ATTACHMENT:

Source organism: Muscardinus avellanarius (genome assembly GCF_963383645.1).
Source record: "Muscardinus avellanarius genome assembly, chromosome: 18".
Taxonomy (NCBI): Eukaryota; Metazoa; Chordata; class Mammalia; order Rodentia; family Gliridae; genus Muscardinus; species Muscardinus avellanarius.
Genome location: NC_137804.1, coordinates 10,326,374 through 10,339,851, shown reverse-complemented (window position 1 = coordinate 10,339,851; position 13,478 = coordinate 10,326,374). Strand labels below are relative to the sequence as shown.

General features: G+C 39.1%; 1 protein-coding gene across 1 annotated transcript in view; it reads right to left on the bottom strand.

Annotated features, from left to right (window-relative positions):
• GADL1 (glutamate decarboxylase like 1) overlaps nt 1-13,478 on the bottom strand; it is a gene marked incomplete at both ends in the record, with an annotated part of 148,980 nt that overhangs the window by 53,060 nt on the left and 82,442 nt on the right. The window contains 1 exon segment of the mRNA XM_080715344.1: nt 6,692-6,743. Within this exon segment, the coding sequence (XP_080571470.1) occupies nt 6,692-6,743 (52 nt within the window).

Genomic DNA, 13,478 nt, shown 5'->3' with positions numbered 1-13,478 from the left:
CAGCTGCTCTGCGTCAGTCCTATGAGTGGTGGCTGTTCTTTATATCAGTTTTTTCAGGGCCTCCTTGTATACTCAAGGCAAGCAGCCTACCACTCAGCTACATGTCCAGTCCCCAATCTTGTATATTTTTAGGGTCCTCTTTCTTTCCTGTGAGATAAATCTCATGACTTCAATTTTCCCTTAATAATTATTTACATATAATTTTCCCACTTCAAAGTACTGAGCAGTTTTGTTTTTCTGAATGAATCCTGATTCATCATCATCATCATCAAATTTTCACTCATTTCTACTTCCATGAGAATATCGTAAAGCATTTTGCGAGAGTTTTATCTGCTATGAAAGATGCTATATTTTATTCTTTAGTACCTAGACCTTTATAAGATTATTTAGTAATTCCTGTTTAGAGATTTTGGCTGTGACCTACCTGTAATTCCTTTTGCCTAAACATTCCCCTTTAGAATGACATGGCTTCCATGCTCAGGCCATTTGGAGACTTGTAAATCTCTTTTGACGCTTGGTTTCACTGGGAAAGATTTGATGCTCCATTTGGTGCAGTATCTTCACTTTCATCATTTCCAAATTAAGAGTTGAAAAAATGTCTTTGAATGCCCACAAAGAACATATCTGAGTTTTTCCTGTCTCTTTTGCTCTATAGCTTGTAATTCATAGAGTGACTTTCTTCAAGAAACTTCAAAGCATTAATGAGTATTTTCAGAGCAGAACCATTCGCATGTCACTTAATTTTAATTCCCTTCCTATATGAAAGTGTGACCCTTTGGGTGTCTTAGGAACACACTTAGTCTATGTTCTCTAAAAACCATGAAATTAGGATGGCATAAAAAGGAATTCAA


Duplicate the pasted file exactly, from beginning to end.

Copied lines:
Source organism: Muscardinus avellanarius (genome assembly GCF_963383645.1).
Source record: "Muscardinus avellanarius genome assembly, chromosome: 18".
Taxonomy (NCBI): Eukaryota; Metazoa; Chordata; class Mammalia; order Rodentia; family Gliridae; genus Muscardinus; species Muscardinus avellanarius.
Genome location: NC_137804.1, coordinates 10,326,374 through 10,339,851, shown reverse-complemented (window position 1 = coordinate 10,339,851; position 13,478 = coordinate 10,326,374). Strand labels below are relative to the sequence as shown.

General features: G+C 39.1%; 1 protein-coding gene across 1 annotated transcript in view; it reads right to left on the bottom strand.

Annotated features, from left to right (window-relative positions):
• GADL1 (glutamate decarboxylase like 1) overlaps nt 1-13,478 on the bottom strand; it is a gene marked incomplete at both ends in the record, with an annotated part of 148,980 nt that overhangs the window by 53,060 nt on the left and 82,442 nt on the right. The window contains 1 exon segment of the mRNA XM_080715344.1: nt 6,692-6,743. Within this exon segment, the coding sequence (XP_080571470.1) occupies nt 6,692-6,743 (52 nt within the window).

Genomic DNA, 13,478 nt, shown 5'->3' with positions numbered 1-13,478 from the left:
CAGCTGCTCTGCGTCAGTCCTATGAGTGGTGGCTGTTCTTTATATCAGTTTTTTCAGGGCCTCCTTGTATACTCAAGGCAAGCAGCCTACCACTCAGCTACATGTCCAGTCCCCAATCTTGTATATTTTTAGGGTCCTCTTTCTTTCCTGTGAGATAAATCTCATGACTTCAATTTTCCCTTAATAATTATTTACATATAATTTTCCCACTTCAAAGTACTGAGCAGTTTTGTTTTTCTGAATGAATCCTGATTCATCATCATCATCATCAAATTTTCACTCATTTCTACTTCCATGAGAATATCGTAAAGCATTTTGCGAGAGTTTTATCTGCTATGAAAGATGCTATATTTTATTCTTTAGTACCTAGACCTTTATAAGATTATTTAGTAATTCCTGTTTAGAGATTTTGGCTGTGACCTACCTGTAATTCCTTTTGCCTAAACATTCCCCTTTAGAATGACATGGCTTCCATGCTCAGGCCATTTGGAGACTTGTAAATCTCTTTTGACGCTTGGTTTCACTGGGAAAGATTTGATGCTCCATTTGGTGCAGTATCTTCACTTTCATCATTTCCAAATTAAGAGTTGAAAAAATGTCTTTGAATGCCCACAAAGAACATATCTGAGTTTTTCCTGTCTCTTTTGCTCTATAGCTTGTAATTCATAGAGTGACTTTCTTCAAGAAACTTCAAAGCATTAATGAGTATTTTCAGAGCAGAACCATTCGCATGTCACTTAATTTTAATTCCCTTCCTATATGAAAGTGTGACCCTTTGGGTGTCTTAGGAACACACTTAGTCTATGTTCTCTAAAAACCATGAAATTAGGATGGCATAAAAAGGAATTCAA